COVID-19 Testing and Diagnosis in Children Under Six Years of Age: A Systematic Review

Ure, Kirsty
Foster, Mandie
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Master of Health Practice
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Auckland University of Technology

Introduction: Severe acute respiratory syndrome was first detected in 2003 and escalated in 2019 with COVID-19 causing a worldwide pandemic. This new virus presented challenges in diagnosis, especially in those under 6 years of age. While often classified as a mild disease in children, COVID-19 still presents significant health risks in the young, especially for children under 1 year of age and those with pre-existing comorbidities. Because of this, clinical guidelines and protocols addressing COVID-19 testing in preschool- aged children became necessary to direct evidence-based practice.

Aim: The aim of this systematic review was to explore COVID-19 testing and diagnosis in children under 6 years of age from international peer-reviewed published manuscripts to facilitate a wider and more thorough understanding of this practice from a diverse sample of parents, children, and health care providers to inform and direct practice within Aotearoa/New Zealand.

Methods: A systematic review was undertaken based on guidelines by Siddaway et al. (2019). Extant empirical research published in peer-reviewed journals from 2020–2024 on COVID-19 testing in children under 6 years of age was identified from Scopus, CINAHL, MEDLINE via PubMed, and PsycInfo via Ovid databases. Data were analysed using deductive thematic analysis.

Findings: Fourteen studies involving over 5,000 participants were included. Deductive content analysis identified seven key areas: 1. Symptomology, 2. Diagnostic tests, 4. Efficacy and acceptability of testing, 4. Viral loads, 5. Vulnerability/Risk factors, 6. Health outcomes, and 7. Recommendations.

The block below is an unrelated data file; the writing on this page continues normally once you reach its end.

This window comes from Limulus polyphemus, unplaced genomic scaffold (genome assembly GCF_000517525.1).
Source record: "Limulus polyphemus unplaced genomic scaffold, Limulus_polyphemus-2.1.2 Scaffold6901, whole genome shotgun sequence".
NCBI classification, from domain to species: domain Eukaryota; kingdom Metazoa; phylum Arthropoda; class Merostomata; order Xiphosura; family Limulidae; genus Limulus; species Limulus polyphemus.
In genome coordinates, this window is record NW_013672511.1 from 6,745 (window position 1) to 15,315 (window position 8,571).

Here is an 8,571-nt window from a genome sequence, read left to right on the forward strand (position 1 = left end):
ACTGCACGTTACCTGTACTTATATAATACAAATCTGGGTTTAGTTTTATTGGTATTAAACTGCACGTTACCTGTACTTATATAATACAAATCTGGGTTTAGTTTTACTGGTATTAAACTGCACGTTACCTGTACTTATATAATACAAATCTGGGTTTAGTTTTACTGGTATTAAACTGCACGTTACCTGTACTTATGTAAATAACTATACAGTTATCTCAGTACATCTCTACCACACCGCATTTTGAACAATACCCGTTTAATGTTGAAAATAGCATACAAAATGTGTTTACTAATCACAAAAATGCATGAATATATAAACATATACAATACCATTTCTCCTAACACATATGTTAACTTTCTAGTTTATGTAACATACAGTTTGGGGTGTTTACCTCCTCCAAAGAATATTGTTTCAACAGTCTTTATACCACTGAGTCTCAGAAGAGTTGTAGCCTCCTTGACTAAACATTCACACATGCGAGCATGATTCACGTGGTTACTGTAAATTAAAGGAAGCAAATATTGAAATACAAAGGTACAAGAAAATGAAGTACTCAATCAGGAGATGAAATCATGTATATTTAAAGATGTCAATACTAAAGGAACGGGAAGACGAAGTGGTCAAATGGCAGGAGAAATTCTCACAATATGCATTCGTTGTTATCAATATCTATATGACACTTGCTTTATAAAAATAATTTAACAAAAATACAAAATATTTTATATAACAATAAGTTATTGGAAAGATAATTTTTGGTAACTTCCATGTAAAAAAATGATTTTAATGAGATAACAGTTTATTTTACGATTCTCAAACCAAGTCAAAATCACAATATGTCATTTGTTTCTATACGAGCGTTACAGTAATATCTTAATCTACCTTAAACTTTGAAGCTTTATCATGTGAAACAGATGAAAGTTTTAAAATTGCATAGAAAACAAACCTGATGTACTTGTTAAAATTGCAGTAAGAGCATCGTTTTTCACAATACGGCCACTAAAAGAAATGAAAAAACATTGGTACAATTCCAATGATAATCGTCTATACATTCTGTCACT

Conclusion: While common symptoms such as fever and cough are prevalent in children under 6 years of age infected with COVID-19, symptomology alone is not a foolproof diagnostic tool. Additional diagnostic testing, such as nasopharyngeal swabs and polymerase chain reaction testing, is complementary to diagnosis. However, an understanding of the risk factors for contracting COVID-19, as well as the vulnerability and health outcomes of children with COVID-19, is important to consider.

Implications for practice: Common symptomology for children under 6 years of age includes fever and cough; however, these symptoms are also common for other viruses. A history of exposure to COVID-19 is the most frequent positive predictive factor for infection. An assessment of the child before any decisions on diagnostic testing is useful.

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